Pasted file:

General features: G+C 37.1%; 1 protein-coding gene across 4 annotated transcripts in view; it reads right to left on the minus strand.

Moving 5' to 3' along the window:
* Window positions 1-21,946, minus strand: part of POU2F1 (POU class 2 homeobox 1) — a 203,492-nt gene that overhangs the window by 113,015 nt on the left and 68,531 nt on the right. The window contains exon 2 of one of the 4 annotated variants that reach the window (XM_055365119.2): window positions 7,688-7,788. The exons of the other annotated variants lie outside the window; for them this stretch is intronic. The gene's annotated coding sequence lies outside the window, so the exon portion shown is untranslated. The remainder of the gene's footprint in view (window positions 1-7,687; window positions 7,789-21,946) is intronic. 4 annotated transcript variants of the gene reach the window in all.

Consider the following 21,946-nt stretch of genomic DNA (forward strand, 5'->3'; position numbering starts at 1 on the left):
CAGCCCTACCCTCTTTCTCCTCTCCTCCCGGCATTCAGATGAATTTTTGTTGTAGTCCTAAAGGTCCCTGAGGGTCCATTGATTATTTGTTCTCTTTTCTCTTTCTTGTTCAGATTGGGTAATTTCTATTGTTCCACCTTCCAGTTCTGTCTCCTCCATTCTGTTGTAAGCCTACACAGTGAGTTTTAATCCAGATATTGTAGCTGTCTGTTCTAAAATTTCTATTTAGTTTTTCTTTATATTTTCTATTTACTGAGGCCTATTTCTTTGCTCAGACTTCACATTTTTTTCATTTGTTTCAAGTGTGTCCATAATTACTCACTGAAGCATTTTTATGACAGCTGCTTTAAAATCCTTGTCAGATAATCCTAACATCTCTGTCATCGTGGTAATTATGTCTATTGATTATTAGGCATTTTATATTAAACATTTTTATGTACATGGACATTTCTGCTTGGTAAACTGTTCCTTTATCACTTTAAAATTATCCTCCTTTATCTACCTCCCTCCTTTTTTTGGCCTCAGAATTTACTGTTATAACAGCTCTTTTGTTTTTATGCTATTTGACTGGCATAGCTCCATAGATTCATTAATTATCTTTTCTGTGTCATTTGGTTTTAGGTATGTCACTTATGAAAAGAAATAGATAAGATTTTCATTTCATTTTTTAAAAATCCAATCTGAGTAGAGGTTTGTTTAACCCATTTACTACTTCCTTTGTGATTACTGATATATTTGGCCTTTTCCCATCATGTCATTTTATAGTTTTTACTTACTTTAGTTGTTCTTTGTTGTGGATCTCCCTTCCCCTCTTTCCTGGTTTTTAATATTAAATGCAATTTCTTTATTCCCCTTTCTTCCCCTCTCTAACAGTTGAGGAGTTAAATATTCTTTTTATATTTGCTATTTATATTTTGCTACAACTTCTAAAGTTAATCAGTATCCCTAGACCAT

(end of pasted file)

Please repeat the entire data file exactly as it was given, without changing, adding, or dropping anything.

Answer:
General features: G+C 37.1%; 1 protein-coding gene across 4 annotated transcripts in view; it reads right to left on the minus strand.

Moving 5' to 3' along the window:
* Window positions 1-21,946, minus strand: part of POU2F1 (POU class 2 homeobox 1) — a 203,492-nt gene that overhangs the window by 113,015 nt on the left and 68,531 nt on the right. The window contains exon 2 of one of the 4 annotated variants that reach the window (XM_055365119.2): window positions 7,688-7,788. The exons of the other annotated variants lie outside the window; for them this stretch is intronic. The gene's annotated coding sequence lies outside the window, so the exon portion shown is untranslated. The remainder of the gene's footprint in view (window positions 1-7,687; window positions 7,789-21,946) is intronic. 4 annotated transcript variants of the gene reach the window in all.

Consider the following 21,946-nt stretch of genomic DNA (forward strand, 5'->3'; position numbering starts at 1 on the left):
CAGCCCTACCCTCTTTCTCCTCTCCTCCCGGCATTCAGATGAATTTTTGTTGTAGTCCTAAAGGTCCCTGAGGGTCCATTGATTATTTGTTCTCTTTTCTCTTTCTTGTTCAGATTGGGTAATTTCTATTGTTCCACCTTCCAGTTCTGTCTCCTCCATTCTGTTGTAAGCCTACACAGTGAGTTTTAATCCAGATATTGTAGCTGTCTGTTCTAAAATTTCTATTTAGTTTTTCTTTATATTTTCTATTTACTGAGGCCTATTTCTTTGCTCAGACTTCACATTTTTTTCATTTGTTTCAAGTGTGTCCATAATTACTCACTGAAGCATTTTTATGACAGCTGCTTTAAAATCCTTGTCAGATAATCCTAACATCTCTGTCATCGTGGTAATTATGTCTATTGATTATTAGGCATTTTATATTAAACATTTTTATGTACATGGACATTTCTGCTTGGTAAACTGTTCCTTTATCACTTTAAAATTATCCTCCTTTATCTACCTCCCTCCTTTTTTTGGCCTCAGAATTTACTGTTATAACAGCTCTTTTGTTTTTATGCTATTTGACTGGCATAGCTCCATAGATTCATTAATTATCTTTTCTGTGTCATTTGGTTTTAGGTATGTCACTTATGAAAAGAAATAGATAAGATTTTCATTTCATTTTTTAAAAATCCAATCTGAGTAGAGGTTTGTTTAACCCATTTACTACTTCCTTTGTGATTACTGATATATTTGGCCTTTTCCCATCATGTCATTTTATAGTTTTTACTTACTTTAGTTGTTCTTTGTTGTGGATCTCCCTTCCCCTCTTTCCTGGTTTTTAATATTAAATGCAATTTCTTTATTCCCCTTTCTTCCCCTCTCTAACAGTTGAGGAGTTAAATATTCTTTTTATATTTGCTATTTATATTTTGCTACAACTTCTAAAGTTAATCAGTATCCCTAGACCAT